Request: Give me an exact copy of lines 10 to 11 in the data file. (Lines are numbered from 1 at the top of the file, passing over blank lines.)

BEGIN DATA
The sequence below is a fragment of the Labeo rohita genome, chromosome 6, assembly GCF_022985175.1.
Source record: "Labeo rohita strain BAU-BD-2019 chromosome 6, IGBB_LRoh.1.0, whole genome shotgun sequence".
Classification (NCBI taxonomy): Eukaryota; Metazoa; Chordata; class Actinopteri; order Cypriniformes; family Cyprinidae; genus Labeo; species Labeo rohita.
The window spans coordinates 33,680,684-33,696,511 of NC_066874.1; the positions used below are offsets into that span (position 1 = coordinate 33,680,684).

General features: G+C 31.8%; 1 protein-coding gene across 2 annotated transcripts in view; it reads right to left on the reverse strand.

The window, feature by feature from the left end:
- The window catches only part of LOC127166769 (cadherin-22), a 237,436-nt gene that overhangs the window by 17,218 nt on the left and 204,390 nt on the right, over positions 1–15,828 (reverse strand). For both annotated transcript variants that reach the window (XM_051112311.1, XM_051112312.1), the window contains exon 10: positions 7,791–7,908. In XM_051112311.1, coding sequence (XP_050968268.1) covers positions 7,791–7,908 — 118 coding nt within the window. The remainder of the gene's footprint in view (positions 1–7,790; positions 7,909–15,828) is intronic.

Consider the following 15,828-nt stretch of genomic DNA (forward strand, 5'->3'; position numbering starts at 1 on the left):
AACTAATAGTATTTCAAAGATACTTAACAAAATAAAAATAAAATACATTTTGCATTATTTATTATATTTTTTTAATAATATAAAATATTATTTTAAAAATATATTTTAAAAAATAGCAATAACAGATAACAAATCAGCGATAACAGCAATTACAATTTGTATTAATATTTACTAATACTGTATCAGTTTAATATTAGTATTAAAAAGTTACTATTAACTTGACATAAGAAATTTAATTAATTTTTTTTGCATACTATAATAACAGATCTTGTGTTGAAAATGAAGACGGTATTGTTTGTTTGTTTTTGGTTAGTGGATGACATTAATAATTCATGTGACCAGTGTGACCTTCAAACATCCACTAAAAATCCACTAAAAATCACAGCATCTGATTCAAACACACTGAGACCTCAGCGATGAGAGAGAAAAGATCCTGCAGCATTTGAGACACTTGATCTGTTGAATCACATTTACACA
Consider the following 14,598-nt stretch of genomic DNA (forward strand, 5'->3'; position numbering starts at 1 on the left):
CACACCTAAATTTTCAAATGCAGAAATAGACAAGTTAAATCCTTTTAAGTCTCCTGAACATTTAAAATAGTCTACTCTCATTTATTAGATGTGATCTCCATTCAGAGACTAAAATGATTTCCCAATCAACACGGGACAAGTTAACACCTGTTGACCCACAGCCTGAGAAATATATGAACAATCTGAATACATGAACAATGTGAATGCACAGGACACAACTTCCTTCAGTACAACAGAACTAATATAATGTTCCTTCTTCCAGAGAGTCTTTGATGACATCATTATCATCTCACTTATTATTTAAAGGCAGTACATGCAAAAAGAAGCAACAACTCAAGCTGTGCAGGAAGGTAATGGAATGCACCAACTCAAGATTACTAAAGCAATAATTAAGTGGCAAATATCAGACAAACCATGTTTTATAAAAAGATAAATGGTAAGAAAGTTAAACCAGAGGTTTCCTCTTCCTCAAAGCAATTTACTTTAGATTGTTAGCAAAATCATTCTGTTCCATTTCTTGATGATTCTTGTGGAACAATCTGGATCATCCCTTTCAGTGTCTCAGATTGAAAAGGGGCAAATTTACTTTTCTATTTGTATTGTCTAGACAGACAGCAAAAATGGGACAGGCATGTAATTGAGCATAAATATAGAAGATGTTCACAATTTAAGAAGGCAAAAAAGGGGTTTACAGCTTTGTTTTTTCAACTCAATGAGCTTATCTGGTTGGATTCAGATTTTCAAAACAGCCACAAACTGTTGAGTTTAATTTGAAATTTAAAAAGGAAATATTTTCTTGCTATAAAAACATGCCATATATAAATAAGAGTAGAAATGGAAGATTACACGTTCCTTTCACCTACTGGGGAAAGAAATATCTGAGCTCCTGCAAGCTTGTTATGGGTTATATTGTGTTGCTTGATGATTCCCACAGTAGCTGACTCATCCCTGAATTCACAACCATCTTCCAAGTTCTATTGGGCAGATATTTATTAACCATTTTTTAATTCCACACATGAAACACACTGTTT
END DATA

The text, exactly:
Consider the following 14,598-nt stretch of genomic DNA (forward strand, 5'->3'; position numbering starts at 1 on the left):
CACACCTAAATTTTCAAATGCAGAAATAGACAAGTTAAATCCTTTTAAGTCTCCTGAACATTTAAAATAGTCTACTCTCATTTATTAGATGTGATCTCCATTCAGAGACTAAAATGATTTCCCAATCAACACGGGACAAGTTAACACCTGTTGACCCACAGCCTGAGAAATATATGAACAATCTGAATACATGAACAATGTGAATGCACAGGACACAACTTCCTTCAGTACAACAGAACTAATATAATGTTCCTTCTTCCAGAGAGTCTTTGATGACATCATTATCATCTCACTTATTATTTAAAGGCAGTACATGCAAAAAGAAGCAACAACTCAAGCTGTGCAGGAAGGTAATGGAATGCACCAACTCAAGATTACTAAAGCAATAATTAAGTGGCAAATATCAGACAAACCATGTTTTATAAAAAGATAAATGGTAAGAAAGTTAAACCAGAGGTTTCCTCTTCCTCAAAGCAATTTACTTTAGATTGTTAGCAAAATCATTCTGTTCCATTTCTTGATGATTCTTGTGGAACAATCTGGATCATCCCTTTCAGTGTCTCAGATTGAAAAGGGGCAAATTTACTTTTCTATTTGTATTGTCTAGACAGACAGCAAAAATGGGACAGGCATGTAATTGAGCATAAATATAGAAGATGTTCACAATTTAAGAAGGCAAAAAAGGGGTTTACAGCTTTGTTTTTTCAACTCAATGAGCTTATCTGGTTGGATTCAGATTTTCAAAACAGCCACAAACTGTTGAGTTTAATTTGAAATTTAAAAAGGAAATATTTTCTTGCTATAAAAACATGCCATATATAAATAAGAGTAGAAATGGAAGATTACACGTTCCTTTCACCTACTGGGGAAAGAAATATCTGAGCTCCTGCAAGCTTGTTATGGGTTATATTGTGTTGCTTGATGATTCCCACAGTAGCTGACTCATCCCTGAATTCACAACCATCTTCCAAGTTCTATTGGGCAGATATTTATTAACCATTTTTTAATTCCACACATGAAACACACTGTTT